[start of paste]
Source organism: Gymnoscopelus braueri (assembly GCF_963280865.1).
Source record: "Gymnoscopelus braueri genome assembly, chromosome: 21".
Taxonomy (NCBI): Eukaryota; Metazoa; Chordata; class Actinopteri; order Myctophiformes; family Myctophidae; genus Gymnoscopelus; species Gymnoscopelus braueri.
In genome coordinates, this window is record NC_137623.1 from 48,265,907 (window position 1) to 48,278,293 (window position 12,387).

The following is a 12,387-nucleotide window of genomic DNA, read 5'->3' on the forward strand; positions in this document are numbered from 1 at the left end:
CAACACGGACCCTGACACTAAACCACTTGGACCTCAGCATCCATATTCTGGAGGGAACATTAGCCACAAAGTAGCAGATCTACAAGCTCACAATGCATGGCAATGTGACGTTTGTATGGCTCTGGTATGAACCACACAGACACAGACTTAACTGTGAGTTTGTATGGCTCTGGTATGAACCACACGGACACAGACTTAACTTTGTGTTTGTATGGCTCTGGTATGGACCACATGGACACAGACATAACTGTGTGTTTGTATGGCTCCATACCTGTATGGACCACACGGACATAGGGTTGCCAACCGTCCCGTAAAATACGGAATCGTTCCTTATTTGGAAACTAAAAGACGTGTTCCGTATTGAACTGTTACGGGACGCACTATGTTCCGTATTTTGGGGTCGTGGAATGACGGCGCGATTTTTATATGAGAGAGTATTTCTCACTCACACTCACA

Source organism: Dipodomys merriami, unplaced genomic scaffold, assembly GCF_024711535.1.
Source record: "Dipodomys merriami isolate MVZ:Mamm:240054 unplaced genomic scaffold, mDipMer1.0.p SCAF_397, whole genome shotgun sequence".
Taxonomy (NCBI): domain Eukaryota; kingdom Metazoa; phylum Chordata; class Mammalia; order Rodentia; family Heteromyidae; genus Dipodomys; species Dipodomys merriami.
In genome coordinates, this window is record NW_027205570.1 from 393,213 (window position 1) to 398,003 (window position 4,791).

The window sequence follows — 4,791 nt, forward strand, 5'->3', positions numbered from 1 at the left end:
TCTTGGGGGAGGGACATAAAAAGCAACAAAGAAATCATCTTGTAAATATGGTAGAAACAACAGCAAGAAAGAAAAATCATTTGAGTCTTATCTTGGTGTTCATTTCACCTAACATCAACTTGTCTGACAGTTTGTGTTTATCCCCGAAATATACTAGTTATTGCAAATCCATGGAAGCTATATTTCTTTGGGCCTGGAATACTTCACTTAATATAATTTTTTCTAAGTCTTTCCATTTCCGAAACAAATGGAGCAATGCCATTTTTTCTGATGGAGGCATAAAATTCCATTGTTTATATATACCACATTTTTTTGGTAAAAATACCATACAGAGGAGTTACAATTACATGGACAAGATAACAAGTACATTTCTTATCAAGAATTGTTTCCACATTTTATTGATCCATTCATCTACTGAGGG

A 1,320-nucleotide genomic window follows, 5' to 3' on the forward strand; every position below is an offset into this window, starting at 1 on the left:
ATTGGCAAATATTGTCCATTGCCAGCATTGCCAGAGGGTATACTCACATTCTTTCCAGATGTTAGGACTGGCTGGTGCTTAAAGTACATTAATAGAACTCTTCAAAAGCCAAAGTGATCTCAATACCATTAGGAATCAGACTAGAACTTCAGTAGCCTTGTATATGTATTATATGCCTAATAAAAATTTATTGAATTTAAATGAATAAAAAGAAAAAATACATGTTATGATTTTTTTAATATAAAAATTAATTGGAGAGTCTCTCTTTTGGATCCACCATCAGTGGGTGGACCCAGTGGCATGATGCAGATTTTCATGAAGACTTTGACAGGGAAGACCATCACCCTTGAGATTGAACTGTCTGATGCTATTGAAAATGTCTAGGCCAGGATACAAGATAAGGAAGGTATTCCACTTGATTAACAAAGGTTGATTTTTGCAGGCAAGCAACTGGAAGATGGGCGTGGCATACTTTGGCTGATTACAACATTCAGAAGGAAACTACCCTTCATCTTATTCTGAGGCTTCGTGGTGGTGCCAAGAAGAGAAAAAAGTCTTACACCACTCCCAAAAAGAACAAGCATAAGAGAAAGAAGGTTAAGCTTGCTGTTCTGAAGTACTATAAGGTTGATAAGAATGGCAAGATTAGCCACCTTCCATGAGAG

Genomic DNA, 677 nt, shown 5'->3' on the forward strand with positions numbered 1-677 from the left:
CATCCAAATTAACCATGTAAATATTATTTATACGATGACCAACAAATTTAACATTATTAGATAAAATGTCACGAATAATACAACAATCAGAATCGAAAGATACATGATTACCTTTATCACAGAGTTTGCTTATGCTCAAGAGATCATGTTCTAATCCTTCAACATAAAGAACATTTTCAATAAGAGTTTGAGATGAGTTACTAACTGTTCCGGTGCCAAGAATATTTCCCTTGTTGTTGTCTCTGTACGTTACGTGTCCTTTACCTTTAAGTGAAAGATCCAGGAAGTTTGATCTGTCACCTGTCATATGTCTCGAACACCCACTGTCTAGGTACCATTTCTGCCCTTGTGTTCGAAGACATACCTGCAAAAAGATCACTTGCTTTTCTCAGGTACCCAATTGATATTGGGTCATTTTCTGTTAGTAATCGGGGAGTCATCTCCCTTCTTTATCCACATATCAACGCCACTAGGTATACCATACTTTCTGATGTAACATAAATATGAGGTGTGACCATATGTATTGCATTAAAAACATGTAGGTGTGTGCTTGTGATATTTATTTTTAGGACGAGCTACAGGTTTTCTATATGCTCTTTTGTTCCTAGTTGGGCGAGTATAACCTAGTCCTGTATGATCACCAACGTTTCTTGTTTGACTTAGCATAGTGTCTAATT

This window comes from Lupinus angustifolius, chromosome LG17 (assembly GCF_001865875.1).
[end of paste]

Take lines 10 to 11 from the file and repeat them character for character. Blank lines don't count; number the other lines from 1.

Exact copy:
In genome coordinates, this window is record NW_027205570.1 from 393,213 (window position 1) to 398,003 (window position 4,791).

The window sequence follows — 4,791 nt, forward strand, 5'->3', positions numbered from 1 at the left end: